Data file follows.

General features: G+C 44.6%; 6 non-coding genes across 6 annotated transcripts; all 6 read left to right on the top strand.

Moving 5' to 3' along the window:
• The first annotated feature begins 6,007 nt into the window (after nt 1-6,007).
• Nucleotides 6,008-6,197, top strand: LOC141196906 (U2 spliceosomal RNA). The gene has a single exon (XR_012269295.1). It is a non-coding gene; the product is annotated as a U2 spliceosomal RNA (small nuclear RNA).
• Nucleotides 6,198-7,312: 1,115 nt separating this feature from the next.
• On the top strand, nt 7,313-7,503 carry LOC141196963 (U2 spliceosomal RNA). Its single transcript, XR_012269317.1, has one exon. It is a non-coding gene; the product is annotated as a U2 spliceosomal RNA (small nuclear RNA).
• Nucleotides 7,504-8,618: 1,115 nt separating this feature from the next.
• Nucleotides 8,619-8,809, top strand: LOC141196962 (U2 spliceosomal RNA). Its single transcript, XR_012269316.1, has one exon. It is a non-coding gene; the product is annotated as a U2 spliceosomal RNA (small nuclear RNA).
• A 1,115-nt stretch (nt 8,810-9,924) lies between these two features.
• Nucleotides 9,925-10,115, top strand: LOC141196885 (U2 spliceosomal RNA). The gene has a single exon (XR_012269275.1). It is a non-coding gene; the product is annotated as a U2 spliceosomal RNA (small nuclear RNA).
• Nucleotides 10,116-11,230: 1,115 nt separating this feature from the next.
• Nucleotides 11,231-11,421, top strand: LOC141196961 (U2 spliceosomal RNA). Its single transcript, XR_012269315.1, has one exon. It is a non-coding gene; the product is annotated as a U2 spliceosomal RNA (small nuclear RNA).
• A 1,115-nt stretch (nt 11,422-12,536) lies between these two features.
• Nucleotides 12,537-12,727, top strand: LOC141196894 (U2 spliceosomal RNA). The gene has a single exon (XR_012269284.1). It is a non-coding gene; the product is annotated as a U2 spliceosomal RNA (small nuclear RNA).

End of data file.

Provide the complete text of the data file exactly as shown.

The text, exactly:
General features: G+C 44.6%; 6 non-coding genes across 6 annotated transcripts; all 6 read left to right on the top strand.

Moving 5' to 3' along the window:
• The first annotated feature begins 6,007 nt into the window (after nt 1-6,007).
• Nucleotides 6,008-6,197, top strand: LOC141196906 (U2 spliceosomal RNA). The gene has a single exon (XR_012269295.1). It is a non-coding gene; the product is annotated as a U2 spliceosomal RNA (small nuclear RNA).
• Nucleotides 6,198-7,312: 1,115 nt separating this feature from the next.
• On the top strand, nt 7,313-7,503 carry LOC141196963 (U2 spliceosomal RNA). Its single transcript, XR_012269317.1, has one exon. It is a non-coding gene; the product is annotated as a U2 spliceosomal RNA (small nuclear RNA).
• Nucleotides 7,504-8,618: 1,115 nt separating this feature from the next.
• Nucleotides 8,619-8,809, top strand: LOC141196962 (U2 spliceosomal RNA). Its single transcript, XR_012269316.1, has one exon. It is a non-coding gene; the product is annotated as a U2 spliceosomal RNA (small nuclear RNA).
• A 1,115-nt stretch (nt 8,810-9,924) lies between these two features.
• Nucleotides 9,925-10,115, top strand: LOC141196885 (U2 spliceosomal RNA). The gene has a single exon (XR_012269275.1). It is a non-coding gene; the product is annotated as a U2 spliceosomal RNA (small nuclear RNA).
• Nucleotides 10,116-11,230: 1,115 nt separating this feature from the next.
• Nucleotides 11,231-11,421, top strand: LOC141196961 (U2 spliceosomal RNA). Its single transcript, XR_012269315.1, has one exon. It is a non-coding gene; the product is annotated as a U2 spliceosomal RNA (small nuclear RNA).
• A 1,115-nt stretch (nt 11,422-12,536) lies between these two features.
• Nucleotides 12,537-12,727, top strand: LOC141196894 (U2 spliceosomal RNA). The gene has a single exon (XR_012269284.1). It is a non-coding gene; the product is annotated as a U2 spliceosomal RNA (small nuclear RNA).